Because the case of its doubted age is not proven with certainty, I have elected to continue using the “Years Old” descriptor in the title…but I use it with reservations.

Mar 242013
 

First posted November 19, 2010 on Liquorature.

#048

***

Bermudez is the second rum I managed to find from the Three Bs distilleries in the half-island of the Domincan Republic (Brugal, Bermudez and Barcelo), and is both less and more than its possibly better known sibling, the Ron Añejo Brugal which I took a look at yesterday.

J. Armando Bermúdez & Co., C. por A. is a distillery located in Santiago de los Caballeros in the north central region of the DR. It was founded in 1852 (hence the year on the label of this Anniversary edition) by Erasmo Bermúdez, who created the formula of the Bitter Panacea, an early rum meant to be taken as appertif, and which soon became very well known. To this day the descendants of Erasmo run the show, but there are stories about how the various members of the family have squabbled among themselves on the direction of the company, and so it no longer holds the pre-eminent position it once had. It certainly is the oldest of the Three Bs, Brugal being established in 1888 and Barcelo in 1930.

There is no age statement on the bottle, so one is forced to resort to external resouces to see what’s in this baby.  Wikipedia refers to the Anniversario as a golden high-end premium blend (not particularly helpful), and Chip Dykstra’s notes suggest it has either a twelve or a fifteen year old backbone, based on the supplier’s say-so. Given its middling price of just around forty dollars, he may be right,  but I find it frustrating in the extreme to find the company website unavailable, and no other notes of consequence anywhere to inform the casual reader on the matter.

Anniversario is a tawny gold colour, however hidden it may be in a nearly opaque dark green bottle. I can’t say the tinfoil cap impresses me much – if this is a premium rum you’d think something more would be added to the initial presentation to justify the price, not a cheap covering and an equally cheap sigil on the front above the label.

A thin oily film devolves into slow thin legs that meander slowly back into the glass; on the nose, the medicinal sting and reek is more pronounced (much to my surprise) than the Brugal I had right beside it and ten minutes previously (I promptly poured another glass of it to make sure this was not an accident and yup, it was confirmed).  After I left it to open up a bit, other flavours emerged: a sort of earthy, dark taste, like rich chocolate, balanced off by a dry and woody flavour and a hint of citrus.  Later it developed a sweet floral hint, though not as light and clear as the Brugal: it was more…heavy, a bit like lilies as compared to white roses.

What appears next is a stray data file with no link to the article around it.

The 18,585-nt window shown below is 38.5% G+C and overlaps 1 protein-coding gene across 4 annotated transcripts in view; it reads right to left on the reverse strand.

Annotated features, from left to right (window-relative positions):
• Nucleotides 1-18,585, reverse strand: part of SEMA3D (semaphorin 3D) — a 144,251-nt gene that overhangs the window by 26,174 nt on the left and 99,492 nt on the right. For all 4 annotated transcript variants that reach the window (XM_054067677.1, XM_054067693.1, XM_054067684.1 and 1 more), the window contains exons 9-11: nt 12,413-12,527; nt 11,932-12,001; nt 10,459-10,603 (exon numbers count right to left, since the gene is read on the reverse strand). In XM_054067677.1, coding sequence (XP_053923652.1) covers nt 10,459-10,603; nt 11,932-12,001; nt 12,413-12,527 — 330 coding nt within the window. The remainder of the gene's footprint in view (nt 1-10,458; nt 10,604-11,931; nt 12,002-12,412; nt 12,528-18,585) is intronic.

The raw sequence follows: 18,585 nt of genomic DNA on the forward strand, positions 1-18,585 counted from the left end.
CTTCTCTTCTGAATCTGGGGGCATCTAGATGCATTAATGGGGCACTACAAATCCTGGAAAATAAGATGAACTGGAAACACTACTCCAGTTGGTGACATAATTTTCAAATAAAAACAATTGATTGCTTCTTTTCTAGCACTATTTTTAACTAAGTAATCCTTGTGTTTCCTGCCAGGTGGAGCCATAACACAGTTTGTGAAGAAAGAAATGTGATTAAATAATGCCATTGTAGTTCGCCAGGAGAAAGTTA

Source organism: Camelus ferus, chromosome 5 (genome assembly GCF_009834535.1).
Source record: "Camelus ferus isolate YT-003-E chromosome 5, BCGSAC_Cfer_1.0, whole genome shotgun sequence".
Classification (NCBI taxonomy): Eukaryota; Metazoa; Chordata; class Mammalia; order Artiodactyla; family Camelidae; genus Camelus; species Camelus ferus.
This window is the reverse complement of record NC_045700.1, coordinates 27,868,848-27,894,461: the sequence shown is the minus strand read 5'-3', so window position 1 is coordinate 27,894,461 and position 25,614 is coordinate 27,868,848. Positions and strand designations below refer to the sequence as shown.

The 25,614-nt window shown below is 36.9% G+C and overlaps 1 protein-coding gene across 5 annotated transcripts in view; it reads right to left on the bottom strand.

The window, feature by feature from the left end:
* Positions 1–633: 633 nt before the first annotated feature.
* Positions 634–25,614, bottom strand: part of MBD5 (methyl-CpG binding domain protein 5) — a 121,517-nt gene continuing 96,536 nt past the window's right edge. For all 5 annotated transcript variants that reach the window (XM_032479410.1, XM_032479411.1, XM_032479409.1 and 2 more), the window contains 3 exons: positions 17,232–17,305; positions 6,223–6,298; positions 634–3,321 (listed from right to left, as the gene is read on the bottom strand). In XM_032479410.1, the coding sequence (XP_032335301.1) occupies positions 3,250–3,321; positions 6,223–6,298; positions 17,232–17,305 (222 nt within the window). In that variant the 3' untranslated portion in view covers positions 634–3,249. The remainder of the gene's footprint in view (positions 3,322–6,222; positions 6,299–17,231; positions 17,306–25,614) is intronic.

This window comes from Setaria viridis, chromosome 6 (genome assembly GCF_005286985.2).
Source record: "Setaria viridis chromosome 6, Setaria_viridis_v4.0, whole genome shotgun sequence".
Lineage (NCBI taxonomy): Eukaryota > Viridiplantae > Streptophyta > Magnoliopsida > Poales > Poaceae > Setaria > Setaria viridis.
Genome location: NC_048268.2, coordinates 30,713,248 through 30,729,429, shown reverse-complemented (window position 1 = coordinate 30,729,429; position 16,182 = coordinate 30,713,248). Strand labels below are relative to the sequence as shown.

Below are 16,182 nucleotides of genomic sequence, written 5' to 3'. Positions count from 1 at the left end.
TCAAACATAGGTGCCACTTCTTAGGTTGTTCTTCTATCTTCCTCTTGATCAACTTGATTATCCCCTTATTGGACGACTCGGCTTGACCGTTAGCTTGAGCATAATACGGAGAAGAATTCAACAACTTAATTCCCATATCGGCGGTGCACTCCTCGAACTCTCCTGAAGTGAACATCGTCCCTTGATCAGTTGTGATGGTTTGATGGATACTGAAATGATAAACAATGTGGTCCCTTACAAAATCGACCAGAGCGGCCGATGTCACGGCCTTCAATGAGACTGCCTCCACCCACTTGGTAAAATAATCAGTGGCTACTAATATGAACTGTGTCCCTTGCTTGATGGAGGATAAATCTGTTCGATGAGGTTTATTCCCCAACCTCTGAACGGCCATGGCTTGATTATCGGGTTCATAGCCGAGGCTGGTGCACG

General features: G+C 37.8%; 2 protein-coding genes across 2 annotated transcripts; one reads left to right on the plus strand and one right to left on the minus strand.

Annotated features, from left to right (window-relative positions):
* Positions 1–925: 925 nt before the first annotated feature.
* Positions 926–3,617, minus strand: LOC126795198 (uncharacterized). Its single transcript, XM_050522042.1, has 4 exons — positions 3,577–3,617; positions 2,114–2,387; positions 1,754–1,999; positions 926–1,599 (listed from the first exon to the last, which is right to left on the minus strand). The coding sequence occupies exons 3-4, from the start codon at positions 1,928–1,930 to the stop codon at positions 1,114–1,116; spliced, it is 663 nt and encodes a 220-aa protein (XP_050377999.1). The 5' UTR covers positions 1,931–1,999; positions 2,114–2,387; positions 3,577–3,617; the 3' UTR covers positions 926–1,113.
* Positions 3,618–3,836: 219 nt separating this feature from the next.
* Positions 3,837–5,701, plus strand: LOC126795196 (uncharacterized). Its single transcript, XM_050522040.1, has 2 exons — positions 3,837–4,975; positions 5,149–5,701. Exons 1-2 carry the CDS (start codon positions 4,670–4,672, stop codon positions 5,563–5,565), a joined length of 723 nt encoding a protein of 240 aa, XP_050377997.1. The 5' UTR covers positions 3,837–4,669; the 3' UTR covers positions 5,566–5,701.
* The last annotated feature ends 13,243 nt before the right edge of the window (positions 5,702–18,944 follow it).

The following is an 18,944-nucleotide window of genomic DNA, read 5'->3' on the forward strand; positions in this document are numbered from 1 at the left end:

The Anniversario is a dry, unsweet medium-bodied rum which seems to be characteristic of the Latin islands. Tasting it confirmed some notions, dispelled others.  A sweeter taste shyly emerged from out of the nose, and the driness became more pronounced, as did the slight bitterness coming from the oaken tannins.  On the back end and leading into the finish, the faint traces of molasses and caramel I so like could finally be discerned.  The finish is short and spicy, a slight burn that just misses being sharp (for which I give thanks), but again, is nowhere near as smooth as the Brugal.

I wish I knew more about its distillation and provenance: it smelled and tasted like a single digit rum, yet it was obviously aged and seemed to be marketed as something more. And against that, the 3-5 year blend of the Brugal has a phenomenally smooth finish which this one can’t even approach. In fine, I’m underwhelmed by the Anniversario.  It has a relatively modest price tag, but if it is true that it is a blend of double digit teen rums, then it has a pedigree I simply cannot see as justified (on the other hand I must say that it’s a matter of what one reviewer has said, plus some anecdotal evidence gleaned from hours of searching online – no real hard facts I can hang my shapka on).

At the end of it all, it must come down to my opinion based on what I tasted.  The Bermudez Ron Añejo Anniversario tastes like a dry cognac, not a rum, is not sweet enough and lacks a real body.  The blend just doesn’t work as well as it should for me, in spite of the fact that it may have a blended series of aged components in the double digits. It has an interesting marriage of flavours, but this groom, alas, ain’t buying today.

(73/100)